San Diego moves forward on minimum-wage increase

A supporter holds a sign promoting a movement to raise the minimum wage in San Diego, California, March 12, 2014.
A supporter holds a sign promoting a movement to raise the minimum wage in San Diego, California, March 12, 2014.
The fight to approve a federal minimum-wage increase is dead, at least this year. Polls show broad public support for an increase, but opposition from congressional Republicans is inflexible: GOP senators have already filibustered a Democratic plan and the GOP-led House has said the idea will not be considered.
But action away from Congress continues.

The San Diego City Council voted Monday to override the mayor's veto of a minimum wage increase -- setting the stage for another high-profile political fight between the Democrat-controlled council versus the Republican mayor and the business establishment. All six Democrats on the council voted to override the veto by Mayor Kevin Faulconer; the two votes against the override were Republicans. A third Republican on the council was absent.... Under the council action, the minimum wage will increase in stages to $11.50 an hour on Jan. 1, 2017. Statewide, the minimum wage rose to $9 an hour on July 1.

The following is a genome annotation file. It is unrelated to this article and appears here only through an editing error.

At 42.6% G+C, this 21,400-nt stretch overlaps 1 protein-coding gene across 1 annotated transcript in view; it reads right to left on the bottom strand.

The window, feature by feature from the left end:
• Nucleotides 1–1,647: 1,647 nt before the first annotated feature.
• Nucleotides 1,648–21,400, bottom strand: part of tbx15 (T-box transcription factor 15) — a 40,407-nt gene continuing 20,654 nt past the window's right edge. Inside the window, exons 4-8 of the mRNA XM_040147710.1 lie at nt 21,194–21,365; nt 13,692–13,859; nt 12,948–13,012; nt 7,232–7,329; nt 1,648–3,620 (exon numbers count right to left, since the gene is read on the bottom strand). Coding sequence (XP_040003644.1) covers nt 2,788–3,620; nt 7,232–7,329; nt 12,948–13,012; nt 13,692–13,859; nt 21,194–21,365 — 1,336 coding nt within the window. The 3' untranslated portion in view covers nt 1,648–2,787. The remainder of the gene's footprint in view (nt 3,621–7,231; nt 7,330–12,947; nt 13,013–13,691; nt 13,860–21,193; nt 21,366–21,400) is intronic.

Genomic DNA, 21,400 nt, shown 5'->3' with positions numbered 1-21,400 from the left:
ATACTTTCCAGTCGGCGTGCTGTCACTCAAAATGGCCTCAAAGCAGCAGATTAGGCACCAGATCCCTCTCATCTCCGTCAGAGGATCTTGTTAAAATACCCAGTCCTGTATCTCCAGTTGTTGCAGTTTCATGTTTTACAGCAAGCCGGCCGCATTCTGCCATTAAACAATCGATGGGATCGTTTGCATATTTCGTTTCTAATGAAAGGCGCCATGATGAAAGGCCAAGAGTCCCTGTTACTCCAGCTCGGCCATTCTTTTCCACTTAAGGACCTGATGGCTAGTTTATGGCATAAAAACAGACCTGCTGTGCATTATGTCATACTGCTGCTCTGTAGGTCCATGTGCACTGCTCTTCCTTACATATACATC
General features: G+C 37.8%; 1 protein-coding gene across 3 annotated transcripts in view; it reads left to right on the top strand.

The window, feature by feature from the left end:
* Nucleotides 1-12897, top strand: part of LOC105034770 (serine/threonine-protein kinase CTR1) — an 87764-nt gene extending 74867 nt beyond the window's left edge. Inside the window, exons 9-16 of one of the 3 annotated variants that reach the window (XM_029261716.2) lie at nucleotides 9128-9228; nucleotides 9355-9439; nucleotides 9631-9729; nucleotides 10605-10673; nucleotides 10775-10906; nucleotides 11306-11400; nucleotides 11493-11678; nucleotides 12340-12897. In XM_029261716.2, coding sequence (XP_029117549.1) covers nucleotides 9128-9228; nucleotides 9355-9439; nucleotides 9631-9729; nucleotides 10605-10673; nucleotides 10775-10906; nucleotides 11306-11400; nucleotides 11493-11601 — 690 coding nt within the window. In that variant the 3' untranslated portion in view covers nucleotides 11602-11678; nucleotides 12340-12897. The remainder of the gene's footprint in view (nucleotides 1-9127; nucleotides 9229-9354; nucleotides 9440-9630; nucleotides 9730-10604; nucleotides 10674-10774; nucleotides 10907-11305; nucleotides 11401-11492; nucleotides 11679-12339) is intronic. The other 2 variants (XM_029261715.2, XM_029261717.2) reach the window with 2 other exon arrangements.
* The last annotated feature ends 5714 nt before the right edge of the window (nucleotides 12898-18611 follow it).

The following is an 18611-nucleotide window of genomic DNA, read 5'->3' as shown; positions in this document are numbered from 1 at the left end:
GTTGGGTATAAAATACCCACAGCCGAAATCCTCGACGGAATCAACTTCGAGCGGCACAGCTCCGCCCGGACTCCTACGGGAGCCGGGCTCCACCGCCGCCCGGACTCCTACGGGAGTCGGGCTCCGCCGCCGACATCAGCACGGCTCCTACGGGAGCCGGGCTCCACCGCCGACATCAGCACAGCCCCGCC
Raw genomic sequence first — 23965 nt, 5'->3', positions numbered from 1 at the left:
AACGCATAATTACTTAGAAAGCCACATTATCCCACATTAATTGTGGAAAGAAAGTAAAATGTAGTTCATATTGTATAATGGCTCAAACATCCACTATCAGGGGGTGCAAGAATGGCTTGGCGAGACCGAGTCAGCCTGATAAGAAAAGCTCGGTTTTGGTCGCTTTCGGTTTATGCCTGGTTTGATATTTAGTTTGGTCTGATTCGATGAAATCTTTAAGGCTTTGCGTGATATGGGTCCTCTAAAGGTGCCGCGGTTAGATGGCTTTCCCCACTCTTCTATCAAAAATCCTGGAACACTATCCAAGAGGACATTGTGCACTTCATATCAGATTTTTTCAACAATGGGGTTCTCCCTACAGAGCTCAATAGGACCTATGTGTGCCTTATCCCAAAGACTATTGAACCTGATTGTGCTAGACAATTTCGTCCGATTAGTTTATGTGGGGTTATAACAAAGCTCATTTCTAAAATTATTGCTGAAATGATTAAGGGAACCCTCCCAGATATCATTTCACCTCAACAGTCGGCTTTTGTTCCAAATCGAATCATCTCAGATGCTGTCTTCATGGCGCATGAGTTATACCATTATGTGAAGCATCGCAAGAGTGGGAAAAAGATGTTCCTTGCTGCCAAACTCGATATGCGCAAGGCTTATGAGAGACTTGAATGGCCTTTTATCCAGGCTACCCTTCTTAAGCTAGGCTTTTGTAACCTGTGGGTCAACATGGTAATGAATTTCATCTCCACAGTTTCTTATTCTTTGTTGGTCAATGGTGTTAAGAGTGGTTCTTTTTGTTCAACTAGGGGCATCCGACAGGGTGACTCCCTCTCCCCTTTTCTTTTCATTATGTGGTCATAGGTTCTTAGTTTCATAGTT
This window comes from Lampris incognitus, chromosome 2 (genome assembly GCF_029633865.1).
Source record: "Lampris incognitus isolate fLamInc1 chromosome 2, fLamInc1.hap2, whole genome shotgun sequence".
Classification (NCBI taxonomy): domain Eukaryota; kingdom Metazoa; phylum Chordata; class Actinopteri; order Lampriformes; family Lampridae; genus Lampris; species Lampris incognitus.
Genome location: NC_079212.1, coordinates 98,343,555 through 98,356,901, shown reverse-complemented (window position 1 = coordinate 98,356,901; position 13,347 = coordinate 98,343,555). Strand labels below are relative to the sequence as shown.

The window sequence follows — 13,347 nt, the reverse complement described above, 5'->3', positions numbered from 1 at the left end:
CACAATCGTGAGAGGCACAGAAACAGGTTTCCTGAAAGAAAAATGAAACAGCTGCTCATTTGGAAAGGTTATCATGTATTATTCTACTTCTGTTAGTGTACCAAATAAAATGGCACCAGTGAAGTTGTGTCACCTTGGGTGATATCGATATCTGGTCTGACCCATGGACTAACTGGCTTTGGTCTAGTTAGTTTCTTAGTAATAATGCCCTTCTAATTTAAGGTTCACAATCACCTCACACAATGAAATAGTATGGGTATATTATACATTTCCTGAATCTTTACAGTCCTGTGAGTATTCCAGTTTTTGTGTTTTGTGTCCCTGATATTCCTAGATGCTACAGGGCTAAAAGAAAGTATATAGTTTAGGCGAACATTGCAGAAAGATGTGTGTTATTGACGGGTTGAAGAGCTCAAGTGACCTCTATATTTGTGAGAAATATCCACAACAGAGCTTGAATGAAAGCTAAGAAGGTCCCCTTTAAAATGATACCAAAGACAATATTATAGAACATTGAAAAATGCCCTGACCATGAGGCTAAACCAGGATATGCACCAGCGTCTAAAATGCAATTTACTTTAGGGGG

The change is not yet certain. Almost immediately after the vote, the San Diego Regional Chamber of Commerce announced a plan to put the issue on the citywide ballot through a petition drive. According to the L.A. Times report, opponents of the policy will have 30 days to collect 34,000 signatures.
Keep in mind, San Diego is no mid-size city. On the contrary, San Diego is by some measures the nation's eighth-largest city -- with a population over 1.3 million, this municipality is larger than nine states.
In other words, when a city of this size pushes its minimum wage to $11.50, it's a big deal.
As for the larger context, this news comes less than two months after some large private-sector retailers, including Ikea, announced plans to raise their minimum wage.
What's more, just in recent months, Connecticut, Hawaii, Maryland, Massachusetts, Minnesota, and Vermont have approved minimum-wage increases, and the though the political circumstances are very different, even Michigan has agreed to do the same.
It's a political movement of sorts, but it's growing, Congress notwithstanding.